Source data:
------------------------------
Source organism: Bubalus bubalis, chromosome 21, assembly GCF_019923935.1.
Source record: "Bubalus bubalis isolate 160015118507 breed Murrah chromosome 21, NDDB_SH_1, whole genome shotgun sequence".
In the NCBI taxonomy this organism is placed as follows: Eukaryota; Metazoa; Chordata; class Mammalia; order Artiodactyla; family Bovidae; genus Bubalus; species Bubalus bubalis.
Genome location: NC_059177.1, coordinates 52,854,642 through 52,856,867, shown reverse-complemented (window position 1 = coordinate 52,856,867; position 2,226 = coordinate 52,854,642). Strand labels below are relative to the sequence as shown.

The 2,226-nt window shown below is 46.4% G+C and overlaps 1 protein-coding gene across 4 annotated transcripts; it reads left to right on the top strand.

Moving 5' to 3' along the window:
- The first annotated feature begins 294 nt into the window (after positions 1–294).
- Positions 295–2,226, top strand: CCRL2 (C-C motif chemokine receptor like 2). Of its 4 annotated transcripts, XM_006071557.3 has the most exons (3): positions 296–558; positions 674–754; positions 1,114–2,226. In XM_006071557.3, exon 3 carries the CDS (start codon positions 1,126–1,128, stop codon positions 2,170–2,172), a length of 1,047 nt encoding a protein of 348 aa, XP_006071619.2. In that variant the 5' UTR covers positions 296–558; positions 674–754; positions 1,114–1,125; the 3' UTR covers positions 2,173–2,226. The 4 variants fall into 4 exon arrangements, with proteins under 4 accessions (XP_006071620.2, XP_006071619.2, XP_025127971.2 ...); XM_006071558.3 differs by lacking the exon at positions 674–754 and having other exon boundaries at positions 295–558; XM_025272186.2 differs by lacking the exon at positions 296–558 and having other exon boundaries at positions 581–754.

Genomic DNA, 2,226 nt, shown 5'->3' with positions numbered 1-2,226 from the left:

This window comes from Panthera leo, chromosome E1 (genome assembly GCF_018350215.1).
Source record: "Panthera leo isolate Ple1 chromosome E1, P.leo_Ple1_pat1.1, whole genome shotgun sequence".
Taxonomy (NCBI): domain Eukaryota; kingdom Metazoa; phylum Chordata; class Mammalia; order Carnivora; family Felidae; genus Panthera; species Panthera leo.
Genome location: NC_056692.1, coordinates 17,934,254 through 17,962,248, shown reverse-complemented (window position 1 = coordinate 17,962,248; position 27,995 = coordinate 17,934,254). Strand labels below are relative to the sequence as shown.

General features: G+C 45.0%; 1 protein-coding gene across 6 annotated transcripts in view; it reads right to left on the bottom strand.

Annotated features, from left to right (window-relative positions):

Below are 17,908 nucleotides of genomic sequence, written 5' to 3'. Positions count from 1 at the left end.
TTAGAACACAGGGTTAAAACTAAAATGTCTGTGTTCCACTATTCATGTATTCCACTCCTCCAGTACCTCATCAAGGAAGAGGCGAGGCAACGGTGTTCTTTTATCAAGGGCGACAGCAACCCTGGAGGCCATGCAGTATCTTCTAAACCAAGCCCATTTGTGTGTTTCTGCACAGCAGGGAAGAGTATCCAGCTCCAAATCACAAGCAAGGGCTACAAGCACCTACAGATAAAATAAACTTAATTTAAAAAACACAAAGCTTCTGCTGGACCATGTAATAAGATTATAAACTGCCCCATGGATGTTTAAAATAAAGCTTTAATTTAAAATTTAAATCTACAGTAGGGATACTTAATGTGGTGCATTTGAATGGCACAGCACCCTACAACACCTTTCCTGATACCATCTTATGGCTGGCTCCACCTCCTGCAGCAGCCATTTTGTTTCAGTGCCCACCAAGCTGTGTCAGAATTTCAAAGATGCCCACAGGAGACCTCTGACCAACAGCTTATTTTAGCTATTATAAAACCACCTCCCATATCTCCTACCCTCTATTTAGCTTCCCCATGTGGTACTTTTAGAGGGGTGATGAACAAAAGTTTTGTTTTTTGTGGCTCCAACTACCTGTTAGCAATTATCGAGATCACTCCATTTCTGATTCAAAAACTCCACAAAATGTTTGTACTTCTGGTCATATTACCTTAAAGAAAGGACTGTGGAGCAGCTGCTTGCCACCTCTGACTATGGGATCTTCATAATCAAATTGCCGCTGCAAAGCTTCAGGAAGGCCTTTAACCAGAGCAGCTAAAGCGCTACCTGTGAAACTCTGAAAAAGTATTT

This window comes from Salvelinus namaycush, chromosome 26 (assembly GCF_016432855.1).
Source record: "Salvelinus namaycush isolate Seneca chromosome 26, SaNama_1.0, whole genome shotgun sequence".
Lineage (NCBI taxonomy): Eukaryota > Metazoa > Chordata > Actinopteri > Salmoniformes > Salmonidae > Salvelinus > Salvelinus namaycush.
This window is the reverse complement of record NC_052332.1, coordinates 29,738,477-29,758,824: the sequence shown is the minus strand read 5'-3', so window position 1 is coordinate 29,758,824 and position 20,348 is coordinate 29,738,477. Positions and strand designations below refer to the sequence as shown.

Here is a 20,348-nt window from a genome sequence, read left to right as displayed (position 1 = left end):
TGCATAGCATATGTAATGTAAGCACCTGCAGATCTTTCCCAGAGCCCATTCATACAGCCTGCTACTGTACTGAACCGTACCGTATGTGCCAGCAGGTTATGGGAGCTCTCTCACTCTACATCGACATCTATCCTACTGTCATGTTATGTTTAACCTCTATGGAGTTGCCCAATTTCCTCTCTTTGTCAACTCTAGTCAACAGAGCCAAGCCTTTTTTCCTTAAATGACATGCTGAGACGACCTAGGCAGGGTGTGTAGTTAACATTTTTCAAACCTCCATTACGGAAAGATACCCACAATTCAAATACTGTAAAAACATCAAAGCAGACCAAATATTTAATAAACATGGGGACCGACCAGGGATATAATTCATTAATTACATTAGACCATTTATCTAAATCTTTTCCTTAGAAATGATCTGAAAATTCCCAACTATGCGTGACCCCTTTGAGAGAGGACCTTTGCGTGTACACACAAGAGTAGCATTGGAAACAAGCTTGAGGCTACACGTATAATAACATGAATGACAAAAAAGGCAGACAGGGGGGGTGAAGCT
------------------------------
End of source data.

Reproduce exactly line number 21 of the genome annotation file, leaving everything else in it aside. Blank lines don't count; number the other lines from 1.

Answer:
This window is the reverse complement of record NC_052332.1, coordinates 29,738,477-29,758,824: the sequence shown is the minus strand read 5'-3', so window position 1 is coordinate 29,758,824 and position 20,348 is coordinate 29,738,477. Positions and strand designations below refer to the sequence as shown.